- D - Amplitude EG decay. The time for the gain to fall from the maximum gain to the sustain level.
- S - Amplitude EG sustain. The gain level to stay at while a note is held down, as a fraction of the maximum gain level.
- R - Amplitude EG release. The time for the gain to fall from the sustain level to zero after a note is released.
- Legato - Legato mode determines the behavior when a new note is played while an existing note is still playing. When legato mode is off, an additional note is triggered. When legato mode is on, the existing note slides to the new one.
- Porta - Portamento speed. When legato mode is on, portamento determines the time that a note slide takes. Smaller values correspond to faster slides. This parameter has no effect when portamento is off.
- Unison - How many voices to allocate to each note. By using multiple voices for a single note, each with a slightly different pitch, the synth can produce a "fatter" sound. The tradeoff is that using unison voices reduces the number of effective voices.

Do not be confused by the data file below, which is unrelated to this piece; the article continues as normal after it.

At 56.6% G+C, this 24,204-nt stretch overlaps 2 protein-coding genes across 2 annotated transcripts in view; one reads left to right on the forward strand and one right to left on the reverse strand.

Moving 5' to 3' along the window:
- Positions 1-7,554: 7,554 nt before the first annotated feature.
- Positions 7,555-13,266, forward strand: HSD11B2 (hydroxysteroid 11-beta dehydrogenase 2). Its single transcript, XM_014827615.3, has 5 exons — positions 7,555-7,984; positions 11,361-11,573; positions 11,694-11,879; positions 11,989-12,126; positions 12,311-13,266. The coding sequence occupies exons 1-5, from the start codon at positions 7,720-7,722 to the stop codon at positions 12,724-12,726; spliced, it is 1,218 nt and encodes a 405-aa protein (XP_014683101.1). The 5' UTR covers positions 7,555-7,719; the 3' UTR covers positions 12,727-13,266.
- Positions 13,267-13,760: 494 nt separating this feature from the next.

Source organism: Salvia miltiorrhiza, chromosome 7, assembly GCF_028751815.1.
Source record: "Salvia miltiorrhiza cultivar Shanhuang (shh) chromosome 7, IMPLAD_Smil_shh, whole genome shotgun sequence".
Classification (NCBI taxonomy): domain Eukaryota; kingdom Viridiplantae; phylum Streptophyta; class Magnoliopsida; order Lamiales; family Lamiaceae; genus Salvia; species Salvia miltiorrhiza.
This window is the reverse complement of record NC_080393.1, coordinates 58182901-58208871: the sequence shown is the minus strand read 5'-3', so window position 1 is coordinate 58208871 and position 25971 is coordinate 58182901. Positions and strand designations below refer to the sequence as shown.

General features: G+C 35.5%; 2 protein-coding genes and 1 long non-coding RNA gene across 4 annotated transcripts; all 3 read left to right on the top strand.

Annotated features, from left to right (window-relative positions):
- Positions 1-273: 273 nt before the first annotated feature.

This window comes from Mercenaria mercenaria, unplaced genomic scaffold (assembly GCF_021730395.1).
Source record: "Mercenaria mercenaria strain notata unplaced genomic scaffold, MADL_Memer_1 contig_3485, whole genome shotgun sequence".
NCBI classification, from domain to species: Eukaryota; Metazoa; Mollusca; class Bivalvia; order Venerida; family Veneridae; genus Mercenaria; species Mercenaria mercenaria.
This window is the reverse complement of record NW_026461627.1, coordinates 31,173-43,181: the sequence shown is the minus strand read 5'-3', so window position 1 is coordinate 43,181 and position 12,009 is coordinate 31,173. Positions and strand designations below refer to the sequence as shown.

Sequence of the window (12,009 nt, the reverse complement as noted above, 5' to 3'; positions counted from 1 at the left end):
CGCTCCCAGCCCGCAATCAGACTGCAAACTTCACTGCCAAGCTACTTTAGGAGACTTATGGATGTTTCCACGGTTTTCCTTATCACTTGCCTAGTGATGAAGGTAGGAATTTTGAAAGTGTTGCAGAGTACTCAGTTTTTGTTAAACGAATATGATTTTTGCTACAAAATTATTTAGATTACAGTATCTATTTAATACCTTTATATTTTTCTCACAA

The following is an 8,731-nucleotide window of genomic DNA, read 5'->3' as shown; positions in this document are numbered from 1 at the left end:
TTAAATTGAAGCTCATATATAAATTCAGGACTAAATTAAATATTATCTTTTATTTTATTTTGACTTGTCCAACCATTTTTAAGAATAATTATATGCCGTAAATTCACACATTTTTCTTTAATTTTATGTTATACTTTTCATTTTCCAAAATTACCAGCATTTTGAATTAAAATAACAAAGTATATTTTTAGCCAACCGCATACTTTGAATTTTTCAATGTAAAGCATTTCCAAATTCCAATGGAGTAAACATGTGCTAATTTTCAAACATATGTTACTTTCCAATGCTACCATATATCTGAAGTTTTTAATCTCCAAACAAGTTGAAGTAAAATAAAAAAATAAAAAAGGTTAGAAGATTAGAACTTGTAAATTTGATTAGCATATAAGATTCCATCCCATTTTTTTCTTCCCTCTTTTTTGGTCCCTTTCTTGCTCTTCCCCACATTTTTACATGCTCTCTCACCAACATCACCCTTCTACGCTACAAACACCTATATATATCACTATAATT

- Detune - When unison mode is on, determines how far apart to spread the pitches of the unison voices. This parameter has no effect when unison is off.
The assign table allows you to modify almost any synth parameter according to other parameters in the style of a modular synth. Since these parameters can change over time, the assign table lets you create extremely complex evolving sounds.
There are eight slots in the assign table, and they are interchangeable. The assign source specifies the parameter that will control the destination parameter. The assign destination specifies the parameter that will be modified. The assign modulation amount controls the maximum amount to alter the destination parameter.
The valid assign sources are:
- Velocity - The MIDI velocity of the note.
- Mod wheel - The position of the MIDI mod wheel.
- Note - The original note that was triggered. C-4 corresponds to zero modulation. Higher notes cause positive modulation, and lower notes cause negative modulation.